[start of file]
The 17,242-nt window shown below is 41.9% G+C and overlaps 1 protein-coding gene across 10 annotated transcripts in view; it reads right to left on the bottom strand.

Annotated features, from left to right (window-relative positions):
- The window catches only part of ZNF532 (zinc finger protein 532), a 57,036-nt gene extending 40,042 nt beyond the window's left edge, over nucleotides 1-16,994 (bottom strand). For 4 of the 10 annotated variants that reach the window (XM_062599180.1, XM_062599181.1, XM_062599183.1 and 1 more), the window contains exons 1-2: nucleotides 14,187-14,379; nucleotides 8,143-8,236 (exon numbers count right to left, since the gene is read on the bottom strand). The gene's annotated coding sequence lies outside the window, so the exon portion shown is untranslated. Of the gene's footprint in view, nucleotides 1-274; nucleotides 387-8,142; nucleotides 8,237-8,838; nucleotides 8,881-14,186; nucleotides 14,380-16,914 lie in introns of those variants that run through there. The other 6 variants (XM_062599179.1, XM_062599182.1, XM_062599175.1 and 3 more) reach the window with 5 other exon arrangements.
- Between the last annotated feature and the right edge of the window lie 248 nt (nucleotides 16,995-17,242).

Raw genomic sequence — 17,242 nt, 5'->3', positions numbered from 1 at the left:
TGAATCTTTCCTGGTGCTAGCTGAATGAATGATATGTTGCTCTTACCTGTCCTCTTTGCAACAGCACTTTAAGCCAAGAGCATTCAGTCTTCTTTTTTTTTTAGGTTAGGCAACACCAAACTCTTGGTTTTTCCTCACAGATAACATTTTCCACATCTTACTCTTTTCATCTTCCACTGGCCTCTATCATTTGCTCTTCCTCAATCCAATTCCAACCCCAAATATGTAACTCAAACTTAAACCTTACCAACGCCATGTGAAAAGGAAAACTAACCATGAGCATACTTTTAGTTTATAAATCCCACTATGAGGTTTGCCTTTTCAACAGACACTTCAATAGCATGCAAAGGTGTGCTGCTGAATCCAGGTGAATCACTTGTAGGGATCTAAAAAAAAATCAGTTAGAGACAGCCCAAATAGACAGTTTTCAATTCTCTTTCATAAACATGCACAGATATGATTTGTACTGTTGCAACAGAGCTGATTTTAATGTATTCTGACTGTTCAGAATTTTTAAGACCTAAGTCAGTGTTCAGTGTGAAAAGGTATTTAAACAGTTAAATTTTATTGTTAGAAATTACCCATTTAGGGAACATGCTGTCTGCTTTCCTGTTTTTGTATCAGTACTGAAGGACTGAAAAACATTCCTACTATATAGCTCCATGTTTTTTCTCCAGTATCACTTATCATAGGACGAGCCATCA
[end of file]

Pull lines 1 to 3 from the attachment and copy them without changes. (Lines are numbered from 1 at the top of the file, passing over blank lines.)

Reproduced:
The 17,242-nt window shown below is 41.9% G+C and overlaps 1 protein-coding gene across 10 annotated transcripts in view; it reads right to left on the bottom strand.

Annotated features, from left to right (window-relative positions):
- The window catches only part of ZNF532 (zinc finger protein 532), a 57,036-nt gene extending 40,042 nt beyond the window's left edge, over nucleotides 1-16,994 (bottom strand). For 4 of the 10 annotated variants that reach the window (XM_062599180.1, XM_062599181.1, XM_062599183.1 and 1 more), the window contains exons 1-2: nucleotides 14,187-14,379; nucleotides 8,143-8,236 (exon numbers count right to left, since the gene is read on the bottom strand). The gene's annotated coding sequence lies outside the window, so the exon portion shown is untranslated. Of the gene's footprint in view, nucleotides 1-274; nucleotides 387-8,142; nucleotides 8,237-8,838; nucleotides 8,881-14,186; nucleotides 14,380-16,914 lie in introns of those variants that run through there. The other 6 variants (XM_062599179.1, XM_062599182.1, XM_062599175.1 and 3 more) reach the window with 5 other exon arrangements.